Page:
Mergers and acquisitions are a staple of the corporate landscape, with companies acquiring other companies on a regular basis. These acquisitions are made in the hope that they will lead to more sales and greater profits in the long term, while the owners of the company that is being acquired can cash out after many years of patient investment.
The reasons behind business acquisitions
An executive team can decide to acquire another business for a number of reasons. In the technology sector, acquisitions are often made so that the acquirer can get into a trending new technology. Some companies acquire their rivals to try and eliminate a competitor, though regulators can bar such an acquisition if they think it will reduce competition levels too much.
Acquisitions are also a way to jump-start growth. A cash-rich company that is seeing a slowdown in revenue growth can opt to acquire a fast-growing company that may be in need of cash for further growth. Though the reasoning behind an acquisition is usually sound, post-acquisition reality can sometimes turn out to be slightly different.
What happens to a business that has been acquired?
Acquisitions can be complex processes, depending on the size of the company being acquired and the number of employees involved. Sometimes, acquisitions create an overlap in roles and jobs, which can mean that some employees in the company that is acquired are asked to leave, often on a voluntary basis. There can also be tricky discussions around the leadership of the newly combined firm, as leaders in the acquired company will still want senior positions.
If the company that is acquired has a different, complementary product line, the acquirer will usually integrate these products into their existing offering, and this could involve changes in branding and marketing. However, sometimes the company that is acquired continues to be operated in a completely autonomous way, as if nothing has changed except the ownership itself. This can happen when the acquired company has a very strong brand and loyal following that is deemed worthyof protection.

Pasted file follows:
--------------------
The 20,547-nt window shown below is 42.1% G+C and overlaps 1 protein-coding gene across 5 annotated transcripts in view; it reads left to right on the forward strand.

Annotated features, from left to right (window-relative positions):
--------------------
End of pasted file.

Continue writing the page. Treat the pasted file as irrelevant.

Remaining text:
How a business acquisition contributes to success
Business acquisitions generally build scale and diversify product portfolios. A business that cleverly acquires complementary companies – and at times, even rivals – can find that it is in a stronger position to compete in the market. Evangelos Marinakis has found this to be the case as he has built a large shipping business over decades, becoming one of the most prominent players in the Greek shipping industry.
The success of an acquisition depends greatly on the efforts made to successfully integrate the acquired company once the deal is done. Acquisitions can sometimes involve a clash of cultures and management styles, so some compromises will have to be made. Giving some of the employees in the acquired company top positions can build goodwill and help to retain other important employees in the company that has been acquired.
Most importantly, before anacquisition is decided on, both management teams should sit down and discuss potential post-acquisition integration issues. By working on potential problems before the acquisition is a done deal, compromises and solutions can be found that ensure the success of the acquisition in the long run.